The recently released Marvel’s Spider-Man gives me fond flashbacks of the classic Spider-Man games and timeless Batman: Arkham games, while also being unique enough to stand on its own. There is something about the action and freedom of (well-made) superhero games that scratches the gamer itch, particularly when they load themselves up with supplementary lore from their respective comic book universes. With the recent leaks and rumors about Batman Arkham developer Rocksteady Studios bringing us a Superman game in the near future, a hardcore gamer and casual comic fan like myself should be ecstatic, but I’m not. Superman is simply not a character that is compatible with video games. And no, this is not just another rant about Superman 64.
What makes a comic book character interesting is not only their capabilities, but their limitations. Watching Spider-Man, Batman, or whoever else flaunt their skills around can eventually grow old, until you experience how they overcome seemingly impossible odds by pushing past their limits. This is only possible if these limits are clearly defined, which is why Batman and Spider-Man have translated so well to gaming. Superman, on the other hand, isn’t restricted by the same limits—or any limits, for that matter.
The first game pillar that comes to mind when anticipating a superhero game is the combat. How will this particular hero fight off the foes looking to stop them? In the case of Batman and Spider-Man, their proficiency in hand-to-hand combat—combined with their collections of clever gadgets—make for combat that gives the feeling of being simultaneously threatened and a total badass. But what is a threat to Superman? Anyone that’s ever heard of him likely knows that answer: Kryptonite. Outside of some supernatural nonsense, Kryptonite is all that really stops Superman, but not in any way that’s epic to watch. It just straight up cripples the guy, which couldn’t feasibly be worked into fast-paced combat in an enjoyable manner.
With Kryptonite out of the way, we have a character whose strength is literally limitless. Don’t believe me? At one point in his comic career, Superman lifts The Spectre, a cosmic being whose body is made up of “eternity.” Even more impressive was when the Man of Steel picked up a book containing infinite pages. Infinite pages equals infinite weight; infinite weight equals infinite strength. This is just his general strength we’re talking about, too. We haven’t even mentioned his heat vision, which can incinerate planets, or his durability, which allows him to fly through suns. Fights that Spider-Man and Batman get into aren’t badass in spite of the threat. They’re badass because of it. Batman can die, Spider-Man can die, but Superman? Dying just really isn’t his thing. Just ask Doomsday.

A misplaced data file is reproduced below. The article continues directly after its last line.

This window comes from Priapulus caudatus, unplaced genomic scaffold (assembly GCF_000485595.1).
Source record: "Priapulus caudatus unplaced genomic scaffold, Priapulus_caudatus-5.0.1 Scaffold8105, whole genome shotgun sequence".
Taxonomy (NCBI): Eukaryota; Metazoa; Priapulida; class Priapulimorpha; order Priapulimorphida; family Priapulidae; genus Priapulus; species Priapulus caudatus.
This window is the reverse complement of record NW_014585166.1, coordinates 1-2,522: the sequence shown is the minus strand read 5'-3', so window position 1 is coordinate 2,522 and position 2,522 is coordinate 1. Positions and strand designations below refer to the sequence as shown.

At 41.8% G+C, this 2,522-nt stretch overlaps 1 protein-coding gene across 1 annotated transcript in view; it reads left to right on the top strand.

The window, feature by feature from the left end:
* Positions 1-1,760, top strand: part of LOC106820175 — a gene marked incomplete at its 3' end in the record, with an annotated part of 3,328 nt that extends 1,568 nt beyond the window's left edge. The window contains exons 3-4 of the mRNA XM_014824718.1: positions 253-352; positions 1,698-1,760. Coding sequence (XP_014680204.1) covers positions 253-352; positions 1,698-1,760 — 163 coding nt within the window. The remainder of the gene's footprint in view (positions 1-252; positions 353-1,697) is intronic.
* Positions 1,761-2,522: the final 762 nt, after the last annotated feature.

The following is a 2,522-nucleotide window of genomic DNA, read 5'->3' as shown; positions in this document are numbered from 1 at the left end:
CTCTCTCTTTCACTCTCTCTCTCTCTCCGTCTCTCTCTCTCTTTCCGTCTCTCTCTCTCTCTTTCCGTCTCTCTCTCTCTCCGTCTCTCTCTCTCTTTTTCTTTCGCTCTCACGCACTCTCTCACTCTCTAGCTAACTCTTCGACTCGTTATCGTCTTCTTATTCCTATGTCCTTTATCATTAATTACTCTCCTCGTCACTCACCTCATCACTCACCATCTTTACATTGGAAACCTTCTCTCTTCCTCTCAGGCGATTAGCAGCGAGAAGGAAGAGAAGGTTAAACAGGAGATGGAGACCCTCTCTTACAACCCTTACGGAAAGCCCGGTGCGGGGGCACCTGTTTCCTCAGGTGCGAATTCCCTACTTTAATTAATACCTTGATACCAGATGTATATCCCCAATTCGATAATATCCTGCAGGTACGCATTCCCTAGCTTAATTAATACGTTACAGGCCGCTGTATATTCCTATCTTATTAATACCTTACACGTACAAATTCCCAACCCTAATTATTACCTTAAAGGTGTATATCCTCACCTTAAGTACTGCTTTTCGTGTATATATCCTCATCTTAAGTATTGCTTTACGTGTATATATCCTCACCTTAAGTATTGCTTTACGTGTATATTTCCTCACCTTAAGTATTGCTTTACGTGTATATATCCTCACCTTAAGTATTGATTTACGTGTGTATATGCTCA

The next most important element of a superhero action game is its (preferably open) world. We gamers are picky, and we want our open worlds to be impressively expansive, while also being packed enough to keep our attention. Well, Rocksteady better be working overtime to make a game world big enough for a hero that can fly faster than one million times the speed of light. The cities of the most recent Batman and Spider-Man games fit the characters perfectly because their sizes are compatible with the movement capabilities of each hero. Not only can Superman fly endlessly, but his top fight speed is essentially unrecordable, making it so no humanly-developed game world could possibly contain his true potential.
These incompatibilities can only lead to one inevitable conclusion: Rocksteady’s contrived limitation of Superman, a hero with no limits. I stand by my promise that this will not focus too much on, but the compromises that game was forced to make are important to recognize. Part of what made that game so bad was that it didn’t make the player feel like Superman, with the developers concocting some nonsense about Kryptonite fog to shoehorn the hero into the confines of their game.
Sure, Rocksteady could easily make a game where you “play” as Superman, but making you “feel” like Superman—in the way those other games made us feel like their heroes—wouldn’t work within what we know to be Superman. Even if you took the hero in his earlier days, the threats we like to face in our superhero games would still be trivial to a being of his caliber. Superman can run circles around other heroes in comics, but the only thing more crippling to him than Kryptonite might be video games.